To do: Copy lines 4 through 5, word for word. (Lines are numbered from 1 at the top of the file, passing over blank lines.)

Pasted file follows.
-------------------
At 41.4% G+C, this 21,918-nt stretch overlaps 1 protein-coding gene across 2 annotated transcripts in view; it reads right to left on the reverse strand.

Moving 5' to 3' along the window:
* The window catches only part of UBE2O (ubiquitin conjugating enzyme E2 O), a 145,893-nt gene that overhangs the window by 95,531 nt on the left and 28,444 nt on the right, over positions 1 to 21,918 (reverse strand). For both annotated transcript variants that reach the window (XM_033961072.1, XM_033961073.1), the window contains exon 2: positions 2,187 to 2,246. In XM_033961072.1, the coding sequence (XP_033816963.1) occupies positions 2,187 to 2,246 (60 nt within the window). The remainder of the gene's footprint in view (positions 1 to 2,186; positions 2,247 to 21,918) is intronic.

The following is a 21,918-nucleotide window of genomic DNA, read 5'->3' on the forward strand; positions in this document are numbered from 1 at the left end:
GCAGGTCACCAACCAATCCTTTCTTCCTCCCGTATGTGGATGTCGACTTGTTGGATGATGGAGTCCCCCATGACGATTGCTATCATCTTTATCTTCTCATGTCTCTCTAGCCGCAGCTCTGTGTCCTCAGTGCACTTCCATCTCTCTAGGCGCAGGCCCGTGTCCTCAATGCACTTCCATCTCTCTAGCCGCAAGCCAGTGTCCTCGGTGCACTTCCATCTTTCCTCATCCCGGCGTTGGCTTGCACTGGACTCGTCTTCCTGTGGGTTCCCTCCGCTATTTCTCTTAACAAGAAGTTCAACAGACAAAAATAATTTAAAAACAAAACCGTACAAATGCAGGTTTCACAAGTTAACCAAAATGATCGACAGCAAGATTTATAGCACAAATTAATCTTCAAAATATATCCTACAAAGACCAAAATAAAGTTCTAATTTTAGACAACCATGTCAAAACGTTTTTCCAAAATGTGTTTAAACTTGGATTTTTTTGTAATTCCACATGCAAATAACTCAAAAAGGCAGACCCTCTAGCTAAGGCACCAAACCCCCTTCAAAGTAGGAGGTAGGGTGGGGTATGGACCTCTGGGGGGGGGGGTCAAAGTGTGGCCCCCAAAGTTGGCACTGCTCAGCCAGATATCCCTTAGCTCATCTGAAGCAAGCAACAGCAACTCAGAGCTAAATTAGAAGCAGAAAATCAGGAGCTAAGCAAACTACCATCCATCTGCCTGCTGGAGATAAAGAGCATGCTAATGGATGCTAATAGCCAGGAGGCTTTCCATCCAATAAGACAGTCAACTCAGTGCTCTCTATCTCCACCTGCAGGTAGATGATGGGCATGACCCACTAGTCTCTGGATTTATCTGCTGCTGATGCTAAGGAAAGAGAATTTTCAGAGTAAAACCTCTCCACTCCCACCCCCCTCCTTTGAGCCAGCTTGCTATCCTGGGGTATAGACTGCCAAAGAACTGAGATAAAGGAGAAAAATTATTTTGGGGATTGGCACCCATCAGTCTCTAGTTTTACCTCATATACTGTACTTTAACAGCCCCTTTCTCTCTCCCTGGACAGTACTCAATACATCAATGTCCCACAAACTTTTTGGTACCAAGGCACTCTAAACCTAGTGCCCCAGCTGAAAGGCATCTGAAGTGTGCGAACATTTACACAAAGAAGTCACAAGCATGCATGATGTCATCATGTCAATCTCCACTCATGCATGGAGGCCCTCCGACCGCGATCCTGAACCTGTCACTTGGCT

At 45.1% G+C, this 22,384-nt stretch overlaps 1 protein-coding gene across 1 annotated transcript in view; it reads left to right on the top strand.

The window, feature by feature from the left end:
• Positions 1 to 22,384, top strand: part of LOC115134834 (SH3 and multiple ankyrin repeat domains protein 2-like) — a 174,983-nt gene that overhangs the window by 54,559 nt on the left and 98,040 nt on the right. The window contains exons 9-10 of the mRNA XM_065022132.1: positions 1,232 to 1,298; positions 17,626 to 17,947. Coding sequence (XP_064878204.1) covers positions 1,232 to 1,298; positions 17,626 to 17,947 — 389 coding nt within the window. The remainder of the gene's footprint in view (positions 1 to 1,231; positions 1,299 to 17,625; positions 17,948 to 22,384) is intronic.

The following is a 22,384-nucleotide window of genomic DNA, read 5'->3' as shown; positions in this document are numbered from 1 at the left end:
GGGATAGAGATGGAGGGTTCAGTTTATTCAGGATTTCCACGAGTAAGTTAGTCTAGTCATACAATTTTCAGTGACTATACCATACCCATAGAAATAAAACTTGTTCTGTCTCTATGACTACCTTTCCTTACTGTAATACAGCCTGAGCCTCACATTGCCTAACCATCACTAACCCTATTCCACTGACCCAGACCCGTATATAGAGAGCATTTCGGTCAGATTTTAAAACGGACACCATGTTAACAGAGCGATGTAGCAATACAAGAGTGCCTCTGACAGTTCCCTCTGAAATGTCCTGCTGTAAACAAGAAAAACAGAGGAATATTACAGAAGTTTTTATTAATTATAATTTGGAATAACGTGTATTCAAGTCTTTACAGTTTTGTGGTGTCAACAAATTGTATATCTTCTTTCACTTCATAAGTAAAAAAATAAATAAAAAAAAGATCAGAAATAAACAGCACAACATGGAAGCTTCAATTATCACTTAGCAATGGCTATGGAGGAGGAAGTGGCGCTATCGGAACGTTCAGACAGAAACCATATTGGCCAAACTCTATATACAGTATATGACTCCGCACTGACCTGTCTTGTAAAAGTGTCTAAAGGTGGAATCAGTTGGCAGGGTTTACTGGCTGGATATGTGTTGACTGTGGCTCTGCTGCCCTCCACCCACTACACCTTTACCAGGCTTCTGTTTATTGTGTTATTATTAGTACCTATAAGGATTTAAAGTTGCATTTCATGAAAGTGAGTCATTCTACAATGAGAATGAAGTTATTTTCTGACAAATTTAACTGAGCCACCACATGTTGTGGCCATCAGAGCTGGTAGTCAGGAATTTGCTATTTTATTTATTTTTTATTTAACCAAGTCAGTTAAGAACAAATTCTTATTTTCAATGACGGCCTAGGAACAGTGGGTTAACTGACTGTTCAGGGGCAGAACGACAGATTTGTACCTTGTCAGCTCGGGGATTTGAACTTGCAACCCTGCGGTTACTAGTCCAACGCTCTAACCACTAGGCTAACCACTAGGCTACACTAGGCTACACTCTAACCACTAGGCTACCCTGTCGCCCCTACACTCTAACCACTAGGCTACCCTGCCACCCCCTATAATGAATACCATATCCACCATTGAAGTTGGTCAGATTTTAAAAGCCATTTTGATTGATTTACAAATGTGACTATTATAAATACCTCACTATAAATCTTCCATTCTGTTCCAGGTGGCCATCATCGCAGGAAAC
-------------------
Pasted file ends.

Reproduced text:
The following is a 21,918-nucleotide window of genomic DNA, read 5'->3' on the forward strand; positions in this document are numbered from 1 at the left end:
GCAGGTCACCAACCAATCCTTTCTTCCTCCCGTATGTGGATGTCGACTTGTTGGATGATGGAGTCCCCCATGACGATTGCTATCATCTTTATCTTCTCATGTCTCTCTAGCCGCAGCTCTGTGTCCTCAGTGCACTTCCATCTCTCTAGGCGCAGGCCCGTGTCCTCAATGCACTTCCATCTCTCTAGCCGCAAGCCAGTGTCCTCGGTGCACTTCCATCTTTCCTCATCCCGGCGTTGGCTTGCACTGGACTCGTCTTCCTGTGGGTTCCCTCCGCTATTTCTCTTAACAAGAAGTTCAACAGACAAAAATAATTTAAAAACAAAACCGTACAAATGCAGGTTTCACAAGTTAACCAAAATGATCGACAGCAAGATTTATAGCACAAATTAATCTTCAAAATATATCCTACAAAGACCAAAATAAAGTTCTAATTTTAGACAACCATGTCAAAACGTTTTTCCAAAATGTGTTTAAACTTGGATTTTTTTGTAATTCCACATGCAAATAACTCAAAAAGGCAGACCCTCTAGCTAAGGCACCAAACCCCCTTCAAAGTAGGAGGTAGGGTGGGGTATGGACCTCTGGGGGGGGGGGTCAAAGTGTGGCCCCCAAAGTTGGCACTGCTCAGCCAGATATCCCTTAGCTCATCTGAAGCAAGCAACAGCAACTCAGAGCTAAATTAGAAGCAGAAAATCAGGAGCTAAGCAAACTACCATCCATCTGCCTGCTGGAGATAAAGAGCATGCTAATGGATGCTAATAGCCAGGAGGCTTTCCATCCAATAAGACAGTCAACTCAGTGCTCTCTATCTCCACCTGCAGGTAGATGATGGGCATGACCCACTAGTCTCTGGATTTATCTGCTGCTGATGCTAAGGAAAGAGAATTTTCAGAGTAAAACCTCTCCACTCCCACCCCCCTCCTTTGAGCCAGCTTGCTATCCTGGGGTATAGACTGCCAAAGAACTGAGATAAAGGAGAAAAATTATTTTGGGGATTGGCACCCATCAGTCTCTAGTTTTACCTCATATACTGTACTTTAACAGCCCCTTTCTCTCTCCCTGGACAGTACTCAATACATCAATGTCCCACAAACTTTTTGGTACCAAGGCACTCTAAACCTAGTGCCCCAGCTGAAAGGCATCTGAAGTGTGCGAACATTTACACAAAGAAGTCACAAGCATGCATGATGTCATCATGTCAATCTCCACTCATGCATGGAGGCCCTCCGACCGCGATCCTGAACCTGTCACTTGGCT